2. Meeting Current Development Challenges
a) Food Security
A major focus across our constituency is the issue of food security. Increased food prices and excessive food price volatility can have a particularly detrimental impact on the food security of the world’s poor.
Increasing food prices, conflict and successive seasons of drought have resulted in a humanitarian crisis in the Horn of Africa. Through our replenishment contributions to the International Development Association, we were pleased to support the creation of a new Crisis Response Window that is designed to help address important issues such as this.
Canada is also pleased to be partnering with the World Bank on the Global Agriculture and Food Security Program and the Agriculture Pull Mechanism Initiative to increase agricultural development and harness the creativity and resources of the private sector in achieving breakthrough innovations in food security and agricultural development in poor countries. We look forward to expert recommendations on potential Agriculture Pull Mechanism Initiative pilot projects and partnering with the World Bank on an implementation agenda.
Canada and Ireland, along with the World Bank, strongly support the Scaling Up Nutrition movement and we have increased our support for programs that are improving the health of poor people and reducing maternal, infant and child under-nutrition.
b) Climate Change
We also strongly support the Bank’s focus on the challenge of climate change as its effects—higher temperatures, changes in precipitation patterns, rising sea levels, and more frequent weather-related disasters—pose great risks for agriculture, food, and water supplies. At stake are recent gains in the fight against poverty, hunger and disease, and the lives and livelihoods of billions of people in developing countries.
Earlier this year, Canada provided the International Finance Corporation with $285.7 million to be used as concessional financing for a broad portfolio of clean energy projects in developing countries, as part of Canada’s commitment to support mitigation efforts. This investment, which is part of Canada’s three-year Fast Start climate change financing commitment under the Copenhagen Accord, will leverage private financial flows for low-carbon investment and achieve significant reductions in emissions, slowing the onset of global climate change. Particularly in an era of fiscal consolidation, leveraging private sector resources will be critical to achieving long-term climate financing objectives.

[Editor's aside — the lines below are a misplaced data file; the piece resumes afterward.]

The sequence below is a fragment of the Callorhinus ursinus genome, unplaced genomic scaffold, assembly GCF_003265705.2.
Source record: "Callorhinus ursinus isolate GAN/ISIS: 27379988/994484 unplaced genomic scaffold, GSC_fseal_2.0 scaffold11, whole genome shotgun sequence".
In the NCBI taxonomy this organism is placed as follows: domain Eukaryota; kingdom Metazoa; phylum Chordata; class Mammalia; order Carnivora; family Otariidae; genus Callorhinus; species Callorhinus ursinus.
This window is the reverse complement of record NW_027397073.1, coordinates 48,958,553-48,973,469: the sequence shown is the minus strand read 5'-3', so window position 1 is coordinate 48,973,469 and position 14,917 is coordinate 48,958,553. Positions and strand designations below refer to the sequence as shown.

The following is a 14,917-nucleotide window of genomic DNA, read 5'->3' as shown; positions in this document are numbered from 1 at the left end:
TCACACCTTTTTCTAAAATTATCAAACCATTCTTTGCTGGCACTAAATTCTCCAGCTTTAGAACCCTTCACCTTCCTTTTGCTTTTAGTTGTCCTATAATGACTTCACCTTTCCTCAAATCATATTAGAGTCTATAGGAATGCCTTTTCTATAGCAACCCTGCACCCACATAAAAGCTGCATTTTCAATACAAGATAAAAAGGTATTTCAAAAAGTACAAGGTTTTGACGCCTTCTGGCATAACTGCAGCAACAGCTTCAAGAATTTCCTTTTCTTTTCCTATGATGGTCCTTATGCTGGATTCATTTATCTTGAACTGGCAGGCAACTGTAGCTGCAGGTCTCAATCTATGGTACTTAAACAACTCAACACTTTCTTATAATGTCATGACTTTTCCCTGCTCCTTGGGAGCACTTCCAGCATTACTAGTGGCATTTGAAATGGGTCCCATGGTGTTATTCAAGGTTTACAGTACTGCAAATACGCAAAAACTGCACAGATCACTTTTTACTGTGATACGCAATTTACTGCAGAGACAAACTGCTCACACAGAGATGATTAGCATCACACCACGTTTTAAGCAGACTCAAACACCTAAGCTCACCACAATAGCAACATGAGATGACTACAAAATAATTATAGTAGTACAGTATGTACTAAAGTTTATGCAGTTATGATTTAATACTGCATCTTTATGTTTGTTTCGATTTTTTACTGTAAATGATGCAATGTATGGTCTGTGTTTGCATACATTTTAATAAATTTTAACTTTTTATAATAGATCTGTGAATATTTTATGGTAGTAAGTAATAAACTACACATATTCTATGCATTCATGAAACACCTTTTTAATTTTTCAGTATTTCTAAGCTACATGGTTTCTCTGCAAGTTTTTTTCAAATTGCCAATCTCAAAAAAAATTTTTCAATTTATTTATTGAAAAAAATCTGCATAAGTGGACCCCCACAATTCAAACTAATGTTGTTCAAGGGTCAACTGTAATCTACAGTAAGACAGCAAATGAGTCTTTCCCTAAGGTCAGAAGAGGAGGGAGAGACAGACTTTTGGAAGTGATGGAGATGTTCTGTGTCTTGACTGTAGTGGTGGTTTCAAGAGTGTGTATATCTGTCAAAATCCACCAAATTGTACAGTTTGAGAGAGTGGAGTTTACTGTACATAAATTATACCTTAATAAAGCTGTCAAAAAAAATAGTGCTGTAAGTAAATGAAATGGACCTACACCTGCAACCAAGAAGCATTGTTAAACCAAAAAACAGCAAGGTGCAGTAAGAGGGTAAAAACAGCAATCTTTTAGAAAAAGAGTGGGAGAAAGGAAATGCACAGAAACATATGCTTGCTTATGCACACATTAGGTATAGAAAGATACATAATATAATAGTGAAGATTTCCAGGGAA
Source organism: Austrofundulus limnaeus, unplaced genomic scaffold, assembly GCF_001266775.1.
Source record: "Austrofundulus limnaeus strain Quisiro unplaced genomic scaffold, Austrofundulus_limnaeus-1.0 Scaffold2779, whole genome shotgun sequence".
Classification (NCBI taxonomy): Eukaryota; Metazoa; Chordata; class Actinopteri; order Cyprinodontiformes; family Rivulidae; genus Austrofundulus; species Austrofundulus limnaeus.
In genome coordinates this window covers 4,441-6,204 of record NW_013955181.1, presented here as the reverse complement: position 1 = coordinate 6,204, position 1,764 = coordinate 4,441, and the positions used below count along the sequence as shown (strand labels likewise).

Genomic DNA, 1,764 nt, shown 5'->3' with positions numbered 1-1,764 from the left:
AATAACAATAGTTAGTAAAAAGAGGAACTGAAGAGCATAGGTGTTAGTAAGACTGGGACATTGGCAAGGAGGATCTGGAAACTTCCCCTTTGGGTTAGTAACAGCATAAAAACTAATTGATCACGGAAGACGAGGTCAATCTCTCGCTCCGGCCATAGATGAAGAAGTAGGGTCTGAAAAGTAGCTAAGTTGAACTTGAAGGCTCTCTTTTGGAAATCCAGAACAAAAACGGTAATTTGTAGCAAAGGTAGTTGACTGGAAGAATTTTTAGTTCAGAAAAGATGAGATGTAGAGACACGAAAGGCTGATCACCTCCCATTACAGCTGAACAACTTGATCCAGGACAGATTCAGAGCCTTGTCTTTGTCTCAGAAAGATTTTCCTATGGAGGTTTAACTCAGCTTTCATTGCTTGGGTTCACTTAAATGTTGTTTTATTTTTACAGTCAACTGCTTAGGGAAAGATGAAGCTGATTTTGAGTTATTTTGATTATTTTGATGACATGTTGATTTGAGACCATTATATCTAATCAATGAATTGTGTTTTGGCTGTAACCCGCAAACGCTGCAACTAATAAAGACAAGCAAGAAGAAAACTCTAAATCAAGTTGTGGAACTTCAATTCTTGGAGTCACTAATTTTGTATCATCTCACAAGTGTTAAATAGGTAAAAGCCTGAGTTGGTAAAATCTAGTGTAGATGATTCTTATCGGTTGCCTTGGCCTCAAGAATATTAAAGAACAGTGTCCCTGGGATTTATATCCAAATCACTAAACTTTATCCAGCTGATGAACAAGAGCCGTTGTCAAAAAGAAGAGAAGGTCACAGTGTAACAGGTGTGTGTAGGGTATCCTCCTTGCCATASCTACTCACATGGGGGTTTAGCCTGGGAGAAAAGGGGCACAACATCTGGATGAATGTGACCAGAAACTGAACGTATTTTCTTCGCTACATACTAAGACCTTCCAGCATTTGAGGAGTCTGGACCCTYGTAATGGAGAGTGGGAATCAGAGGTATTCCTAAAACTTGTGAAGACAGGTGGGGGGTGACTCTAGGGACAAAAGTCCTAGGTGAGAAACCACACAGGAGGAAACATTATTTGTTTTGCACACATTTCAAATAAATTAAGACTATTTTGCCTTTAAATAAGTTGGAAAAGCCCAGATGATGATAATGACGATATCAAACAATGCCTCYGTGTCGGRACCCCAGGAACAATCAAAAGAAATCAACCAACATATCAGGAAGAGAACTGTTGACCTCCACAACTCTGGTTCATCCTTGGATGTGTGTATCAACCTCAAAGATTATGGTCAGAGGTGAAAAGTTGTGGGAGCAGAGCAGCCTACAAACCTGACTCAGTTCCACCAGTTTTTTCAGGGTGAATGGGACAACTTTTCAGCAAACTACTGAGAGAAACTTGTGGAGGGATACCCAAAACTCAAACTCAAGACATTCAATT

c) Gender Equality
A third development challenge that we recognize is that of gender equality. We welcome the 2012 World Development Report: Gender Equality and Development, and expect that it will put an end to doubts about the business case for gender equality. As the report notes, gender equality is a core development objective in its own right but it also makes for smart economics. This is why gender equality should become an integral component of all corporate results frameworks, including at the country level. Only a fair, just and equal society will be resilient enough to face the pressing challenges of the global economy, including those of food security and climate change discussed above.
d) Job Creation
The fourth development challenge is ensuring that our economies are sufficiently robust that they produce secure and well-paying jobs. As the Arab Spring has reminded us very clearly, the creation of quality jobs and finding ways to include people in the economies of their countries are critical for sustainable development and should be central to our development efforts. A job creation strategy is central to living standards, productivity growth, environmental sustainability, social change and social cohesion.
To this end, we also look forward to the release of next year’s World Development Report, which will focus on this important topic of job creation.
In conclusion, the members of our constituency believe that the World Bank Group is well positioned to respond to the diverse and complex development needs of its members and to contribute to resolving complex global challenges.